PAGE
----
Dioxins are not particularly toxic to people but are deadly to Guinea Pigs and some other animals
Note: many of the facts below are from a summary of Dioxin evidence in John Emsley's book The Consumer's Good Chemical Guide.
One of the things about dioxins that creates unwarranted worry is that chemists have devised ways to detect them in incredibly small quantities (in the 1950s they were lucky to reliably detect parts per thousand; by the 1980s fractions of parts per trillion were easily detected). This means they can now be detected almost everywhere. They are also fairly stable (though they are broken down by some bugs and by the UV component of sunlight) and slightly volatile, so they do get around a lot.
It is also worth noting that there are a large range of different dioxins most of which are not at all toxic. The two archetypal nasty members of the class are shown below:
There are nearly two hundred other dioxins which differ from the two shown by having different numbers and locations of the chlorines attached to the rings.
One of the reasons that caused concern about them was they they were significant contaminants in a range of chlorinated weedkillers (2,4,5-T and 2,4-D, for example, the major ingredients of Agent Orange). The wide use of these weedkillers exposed many people to their contaminants (both because of use and manufacture).
One of the reason dioxins came to be regarded as one of the most deadly known toxins is that they are, to guinea pigs. A dose of 1 micro-g per kg will kill guinea pigs. In hamsters, however, the toxic dose is 5,000 micro-g per kg and there good evidence that people are much less sensitive to them than this. As a reference, botulinum toxin (one of the nastiest known human toxins) kills people at a dose of 10 micro-g per kg.
While we can't do laboratory experiments on people to estimate the acute and chronic activity of dioxins, but we can estimate the effects from looking at people who have been accidentally exposed from chemical accidents. There have been several accidents in manufacturing plants and R&D labs, some of which exposed the public to dioxins.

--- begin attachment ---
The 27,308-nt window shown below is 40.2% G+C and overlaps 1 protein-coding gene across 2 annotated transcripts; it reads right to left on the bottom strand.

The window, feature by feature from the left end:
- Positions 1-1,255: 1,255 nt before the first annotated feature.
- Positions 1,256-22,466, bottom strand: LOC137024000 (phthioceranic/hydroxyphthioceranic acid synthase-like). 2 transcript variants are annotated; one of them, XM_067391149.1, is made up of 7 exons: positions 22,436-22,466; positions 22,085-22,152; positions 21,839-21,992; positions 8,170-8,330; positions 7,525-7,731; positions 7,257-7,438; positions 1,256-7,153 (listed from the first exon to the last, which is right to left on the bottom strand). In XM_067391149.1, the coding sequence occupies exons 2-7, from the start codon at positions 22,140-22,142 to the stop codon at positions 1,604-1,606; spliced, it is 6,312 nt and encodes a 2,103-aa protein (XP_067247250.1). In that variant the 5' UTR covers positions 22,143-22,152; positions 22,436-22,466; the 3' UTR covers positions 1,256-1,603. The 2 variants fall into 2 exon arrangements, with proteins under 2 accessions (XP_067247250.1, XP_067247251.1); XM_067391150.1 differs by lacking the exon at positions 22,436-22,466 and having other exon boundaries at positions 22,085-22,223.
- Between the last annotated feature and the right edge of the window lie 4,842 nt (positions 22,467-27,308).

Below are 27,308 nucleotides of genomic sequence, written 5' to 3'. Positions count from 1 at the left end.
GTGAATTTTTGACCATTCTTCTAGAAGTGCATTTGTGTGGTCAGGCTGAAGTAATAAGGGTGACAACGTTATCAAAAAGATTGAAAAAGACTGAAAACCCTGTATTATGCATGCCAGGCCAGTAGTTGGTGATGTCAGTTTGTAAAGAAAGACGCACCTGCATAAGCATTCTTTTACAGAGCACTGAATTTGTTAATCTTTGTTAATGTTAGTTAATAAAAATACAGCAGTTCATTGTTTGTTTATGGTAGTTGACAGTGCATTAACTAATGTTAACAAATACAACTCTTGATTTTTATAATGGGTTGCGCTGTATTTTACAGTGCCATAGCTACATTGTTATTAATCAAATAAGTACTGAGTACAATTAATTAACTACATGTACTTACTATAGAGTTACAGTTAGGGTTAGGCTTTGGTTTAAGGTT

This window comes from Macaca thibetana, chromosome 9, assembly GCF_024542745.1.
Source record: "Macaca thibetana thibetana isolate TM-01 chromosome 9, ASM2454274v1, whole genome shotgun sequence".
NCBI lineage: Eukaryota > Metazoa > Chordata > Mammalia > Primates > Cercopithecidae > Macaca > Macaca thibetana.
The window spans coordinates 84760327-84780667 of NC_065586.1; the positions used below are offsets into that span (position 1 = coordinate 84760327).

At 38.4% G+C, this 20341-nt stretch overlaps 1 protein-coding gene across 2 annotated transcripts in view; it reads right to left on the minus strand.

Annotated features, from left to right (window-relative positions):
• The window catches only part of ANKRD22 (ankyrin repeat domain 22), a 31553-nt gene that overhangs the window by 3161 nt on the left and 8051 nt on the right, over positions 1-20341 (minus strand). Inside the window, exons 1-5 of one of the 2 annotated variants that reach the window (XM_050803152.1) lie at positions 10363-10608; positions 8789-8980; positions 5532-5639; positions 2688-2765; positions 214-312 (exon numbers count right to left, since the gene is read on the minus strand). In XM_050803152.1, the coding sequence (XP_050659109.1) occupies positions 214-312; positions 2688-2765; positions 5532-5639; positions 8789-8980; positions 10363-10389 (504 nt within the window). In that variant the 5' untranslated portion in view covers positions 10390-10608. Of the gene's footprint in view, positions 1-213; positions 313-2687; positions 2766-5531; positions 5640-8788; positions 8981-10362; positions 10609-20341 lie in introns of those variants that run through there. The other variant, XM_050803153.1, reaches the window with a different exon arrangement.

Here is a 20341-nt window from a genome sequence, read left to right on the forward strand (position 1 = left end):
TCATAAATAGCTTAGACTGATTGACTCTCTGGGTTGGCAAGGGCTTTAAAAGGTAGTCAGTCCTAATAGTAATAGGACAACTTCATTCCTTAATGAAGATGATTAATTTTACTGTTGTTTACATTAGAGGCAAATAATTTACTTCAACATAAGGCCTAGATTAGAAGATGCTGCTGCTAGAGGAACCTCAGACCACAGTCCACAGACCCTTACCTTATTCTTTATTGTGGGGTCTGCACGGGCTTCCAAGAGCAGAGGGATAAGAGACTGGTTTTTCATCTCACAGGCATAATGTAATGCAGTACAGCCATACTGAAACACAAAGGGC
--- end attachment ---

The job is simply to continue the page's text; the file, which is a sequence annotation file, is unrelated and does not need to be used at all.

The most obvious human effect of dioxin exposure is chloracne which is nasty but reversible. Emsley quotes Michael Gough, an expert on the topic:
...no human illness, other than the skin disease chloracne, which has occurred only on highly exposed people, has ever been convincingly associated with dioxins.
One big worry, though, is whether exposure might cause cancer in the longer term (dioxins look like the sort of things that might cause cancer). But as Gough summarised more recently:
There are fewer studies of ‘environmentally exposed’ people, primarily because there are few populations that have been exposed to higher than ‘background’ levels. The two most studied populations are those that lived around a chemical plant in Seveso, Italy, which blew up in 1976; and the residents of Times Beach, Missouri, which was exposed to dioxin-contaminated oil. These studies find that there are no increases in overall disease rates or cancers. It is possible to associate dioxin exposures with elevated occurrence of a specific cancer or disease in some studies, but the occurrence of other cancers and diseases is lower than expected, and there is little consistency among studies’ results. This suggests that the varying disease rates result from fluctuations of occurrence observed whenever small populations are studied.
Another fact putting dioxins in perspective has become apparent as analytical techniques have improved: they are natural compounds not just evil byproducts of the chemical industry. In fact we have been exposed to them since we invented fire and the natural world has had some level of dioxins in it since plants first burned, long before people appeared. This happens because wood and plants always contain some chloride (wood is 0.2% chloride) and, when material containing chlorine and carbon burns, dioxins are produced in small quantities. It may even be that people are particularly resistant to dioxins compared to some animals as we have been exposed to higher levels than most animals ever since we started using fire to cook.
While some animals are exquisitely sensitive to dioxins, the best evidence suggests people are not. And, while some dioxins cause nasty human diseases like chloracne, there is little evidence that any cause other conditions even when exposure is chronic. They are not near the top of the list as human toxins.